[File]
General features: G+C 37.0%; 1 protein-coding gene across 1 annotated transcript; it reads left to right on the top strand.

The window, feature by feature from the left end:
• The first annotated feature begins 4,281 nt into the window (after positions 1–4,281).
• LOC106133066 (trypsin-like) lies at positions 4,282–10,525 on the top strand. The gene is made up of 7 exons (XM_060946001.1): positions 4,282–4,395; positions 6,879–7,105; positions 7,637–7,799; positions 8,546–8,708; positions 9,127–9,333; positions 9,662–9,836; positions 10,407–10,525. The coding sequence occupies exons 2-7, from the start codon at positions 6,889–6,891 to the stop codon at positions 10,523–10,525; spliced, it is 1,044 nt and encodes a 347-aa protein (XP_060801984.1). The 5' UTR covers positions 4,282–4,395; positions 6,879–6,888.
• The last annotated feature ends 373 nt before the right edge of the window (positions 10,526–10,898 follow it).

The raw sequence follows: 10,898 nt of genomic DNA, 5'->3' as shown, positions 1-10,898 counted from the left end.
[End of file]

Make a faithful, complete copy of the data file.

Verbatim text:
General features: G+C 37.0%; 1 protein-coding gene across 1 annotated transcript; it reads left to right on the top strand.

The window, feature by feature from the left end:
• The first annotated feature begins 4,281 nt into the window (after positions 1–4,281).
• LOC106133066 (trypsin-like) lies at positions 4,282–10,525 on the top strand. The gene is made up of 7 exons (XM_060946001.1): positions 4,282–4,395; positions 6,879–7,105; positions 7,637–7,799; positions 8,546–8,708; positions 9,127–9,333; positions 9,662–9,836; positions 10,407–10,525. The coding sequence occupies exons 2-7, from the start codon at positions 6,889–6,891 to the stop codon at positions 10,523–10,525; spliced, it is 1,044 nt and encodes a 347-aa protein (XP_060801984.1). The 5' UTR covers positions 4,282–4,395; positions 6,879–6,888.
• The last annotated feature ends 373 nt before the right edge of the window (positions 10,526–10,898 follow it).

The raw sequence follows: 10,898 nt of genomic DNA, 5'->3' as shown, positions 1-10,898 counted from the left end.